After we ate dinner, my cousins had a short little program lined up. My Aunt and Uncle played, “The Newlywed Game”. That was fun to watch. Then, my cousins told the crowd what their parents’ happy marriage meant to them in their lives. Everything.
My cousins then asked the five grandkids if they would like to share a few words about their Grandparents. You could tell this was a surprise request.
And, this is the beautiful thing I saw.
All five of these grandkids are young adults: married for a short time, getting married, or going to college. That sums up where these kids are at in life. One by one, while holding back tears, these kids told all of us sitting there how much their Grandparents meant to them.
Each grandchild told their Grandparents that they appreciated all their physical support. The grand kids said thank you for all the meals they ate with Grandma and Grandpa, for the golf games with Grandpa, and for the luxury of knowing Grandma and Grandpa would be there to support them with whatever they chose to do.
The other thing that every single one of these grandkids thanked Grandma and Grandpa for was their faith in Jesus Christ. These kids explained that Grandma and Grandpa helped them understand that no matter how difficult life became, their faith could carry them.
That’s it. That’s the beautiful thing I saw.
I saw two young kids who committed themselves to God and to each other 55 years ago. I saw an imperfect couple who spoke to God privately, daily, asking God for help, asking God to show them how to raise a family, because they couldn’t do it on their own. I saw a couple who endured heartache, trauma and their share of disappointment over a lifetime. I saw a couple who’s faith allowed their hearts to resist bitterness, and to remain content.
I saw a couple who didn’t give grand public speeches about how people should live. I saw a couple who, in the privacy of their own home, fell on their knees before God; Praying to a God they believe is intimately invested and concerned with the well being of their family and the world.
I saw a couple who woke up early, without witnesses, and read God’s Word; believing God’s promises were meant for them.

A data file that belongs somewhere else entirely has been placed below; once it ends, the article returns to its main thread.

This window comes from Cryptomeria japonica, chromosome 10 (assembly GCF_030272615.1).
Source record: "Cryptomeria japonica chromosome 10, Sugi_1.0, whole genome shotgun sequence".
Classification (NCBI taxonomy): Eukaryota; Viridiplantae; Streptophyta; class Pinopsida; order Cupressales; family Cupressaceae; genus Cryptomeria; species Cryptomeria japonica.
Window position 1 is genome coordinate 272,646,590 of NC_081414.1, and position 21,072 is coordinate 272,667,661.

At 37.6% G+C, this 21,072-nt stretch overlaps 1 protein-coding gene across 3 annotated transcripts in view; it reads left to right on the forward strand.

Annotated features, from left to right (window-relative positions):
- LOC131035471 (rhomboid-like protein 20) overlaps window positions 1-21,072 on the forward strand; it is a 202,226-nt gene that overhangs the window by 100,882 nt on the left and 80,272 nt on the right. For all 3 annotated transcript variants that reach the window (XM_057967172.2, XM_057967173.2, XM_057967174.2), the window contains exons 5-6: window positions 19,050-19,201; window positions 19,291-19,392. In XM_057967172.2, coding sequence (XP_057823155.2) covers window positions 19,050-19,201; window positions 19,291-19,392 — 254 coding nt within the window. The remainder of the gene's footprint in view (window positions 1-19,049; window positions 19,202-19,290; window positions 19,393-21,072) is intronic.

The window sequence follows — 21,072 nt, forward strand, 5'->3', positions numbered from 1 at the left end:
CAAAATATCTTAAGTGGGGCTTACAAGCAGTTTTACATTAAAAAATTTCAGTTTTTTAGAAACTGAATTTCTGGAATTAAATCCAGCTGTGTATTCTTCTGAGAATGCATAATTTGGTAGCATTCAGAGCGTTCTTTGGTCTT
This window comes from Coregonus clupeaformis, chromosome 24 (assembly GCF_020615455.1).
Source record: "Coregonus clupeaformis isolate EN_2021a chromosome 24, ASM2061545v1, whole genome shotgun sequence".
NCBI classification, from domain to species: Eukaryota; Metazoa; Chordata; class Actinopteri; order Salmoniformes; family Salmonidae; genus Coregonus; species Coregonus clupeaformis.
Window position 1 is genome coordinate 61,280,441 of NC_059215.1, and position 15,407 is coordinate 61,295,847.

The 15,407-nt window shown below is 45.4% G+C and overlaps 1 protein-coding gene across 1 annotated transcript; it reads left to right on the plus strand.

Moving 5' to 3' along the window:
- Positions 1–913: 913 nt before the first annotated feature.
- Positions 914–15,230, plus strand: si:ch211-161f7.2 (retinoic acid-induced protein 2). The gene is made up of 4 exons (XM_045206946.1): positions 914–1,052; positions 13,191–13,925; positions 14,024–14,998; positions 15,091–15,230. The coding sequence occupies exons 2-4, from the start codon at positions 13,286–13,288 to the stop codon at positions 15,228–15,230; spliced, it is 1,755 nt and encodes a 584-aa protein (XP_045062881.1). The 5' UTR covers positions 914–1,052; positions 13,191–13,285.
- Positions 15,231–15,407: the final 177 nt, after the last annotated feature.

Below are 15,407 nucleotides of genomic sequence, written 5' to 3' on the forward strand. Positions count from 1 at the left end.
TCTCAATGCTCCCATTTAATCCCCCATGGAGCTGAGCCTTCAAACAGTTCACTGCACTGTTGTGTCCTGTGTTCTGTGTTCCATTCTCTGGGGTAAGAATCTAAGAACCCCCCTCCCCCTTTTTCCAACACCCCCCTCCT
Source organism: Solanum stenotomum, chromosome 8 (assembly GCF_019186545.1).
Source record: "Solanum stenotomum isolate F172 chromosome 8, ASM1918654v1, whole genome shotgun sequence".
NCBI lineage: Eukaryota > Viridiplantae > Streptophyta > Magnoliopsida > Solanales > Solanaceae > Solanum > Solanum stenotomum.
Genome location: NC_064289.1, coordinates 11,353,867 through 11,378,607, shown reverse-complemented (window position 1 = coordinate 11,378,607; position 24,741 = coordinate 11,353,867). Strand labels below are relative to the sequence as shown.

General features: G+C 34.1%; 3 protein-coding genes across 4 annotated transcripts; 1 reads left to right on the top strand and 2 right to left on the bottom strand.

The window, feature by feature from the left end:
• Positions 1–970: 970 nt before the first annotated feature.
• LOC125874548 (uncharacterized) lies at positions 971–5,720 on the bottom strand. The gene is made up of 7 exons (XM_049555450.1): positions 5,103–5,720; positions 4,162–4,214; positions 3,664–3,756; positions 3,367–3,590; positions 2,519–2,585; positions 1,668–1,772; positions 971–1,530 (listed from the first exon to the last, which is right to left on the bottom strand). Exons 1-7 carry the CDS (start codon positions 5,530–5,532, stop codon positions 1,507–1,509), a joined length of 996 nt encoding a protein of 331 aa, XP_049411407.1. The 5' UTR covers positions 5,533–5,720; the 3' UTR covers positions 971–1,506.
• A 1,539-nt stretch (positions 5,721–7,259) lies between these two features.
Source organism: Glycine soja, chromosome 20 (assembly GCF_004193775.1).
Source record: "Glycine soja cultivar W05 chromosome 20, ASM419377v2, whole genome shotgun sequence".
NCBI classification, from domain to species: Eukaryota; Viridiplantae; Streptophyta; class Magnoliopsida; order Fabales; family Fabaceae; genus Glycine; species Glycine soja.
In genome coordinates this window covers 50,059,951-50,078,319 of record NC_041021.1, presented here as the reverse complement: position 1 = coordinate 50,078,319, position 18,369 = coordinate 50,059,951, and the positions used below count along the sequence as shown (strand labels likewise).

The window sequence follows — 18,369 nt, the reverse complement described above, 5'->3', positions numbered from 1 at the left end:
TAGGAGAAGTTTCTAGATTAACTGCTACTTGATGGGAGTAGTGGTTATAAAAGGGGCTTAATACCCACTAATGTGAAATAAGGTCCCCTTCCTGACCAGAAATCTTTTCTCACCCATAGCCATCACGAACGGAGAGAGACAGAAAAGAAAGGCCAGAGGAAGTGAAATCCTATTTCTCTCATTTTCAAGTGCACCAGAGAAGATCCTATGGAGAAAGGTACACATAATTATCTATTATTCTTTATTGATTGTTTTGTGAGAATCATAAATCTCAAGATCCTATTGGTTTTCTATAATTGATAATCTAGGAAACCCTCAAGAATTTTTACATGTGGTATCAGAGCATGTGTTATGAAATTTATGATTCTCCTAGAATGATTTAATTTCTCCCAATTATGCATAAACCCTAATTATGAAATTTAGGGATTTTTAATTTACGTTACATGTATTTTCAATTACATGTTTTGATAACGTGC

I saw a couple who practiced generosity and kindness every day. A couple who said they were sorry, who asked for forgiveness.
I saw a couple who’s Grandkids have been watching and listening to their Grandparents. Those Grandkids received an inheritance from their Grandparents worth more than any amount of money on Earth.
Grandma and Grandpa are towards the end of their lives now. There will come a day when Grandma and Grandpa will not be physically available to offer comfort and support to the people they love. But, Grandma and Grandpa’s hearts can be at peace. Their private lives have been a testimony with impact. Their grandkids were watching, learning and receiving instruction. Their grandkids are now claiming their Grandparents’ faith as their own. These grandkids told their Grandparents, thank you. We will not be shaken.
To me, it’s beautiful. I can’t know if that’s the life I’m living, but that’s the life I desire. I can say just about anything to anyone. But, my family is watching what I do. I really, really, don’t want to mess that up.
My cousin, Jodi, told me last night that shortly after each Grandchild was born, Grandpa Stan would take the grandchild in his arms and go for a little walk. On their walk Grandpa would whisper his prayer to God, committing his new grandchild to the Lord, asking for God’s blessing to cover this new grandchild. Grandpa Stan would also ask God for the favor of building a true and genuine faith in the heart of this new little human. So that this precious, fragile life would feel security and peace despite what trials may come.
Grandpa Stan performed this meaningful, divine, life altering ritual privately. Grandpa Stan followed where God led his heart, for the sake of his and his Grandchild’s spiritual lives. Without an audience, and in front of no one.
It was beautiful.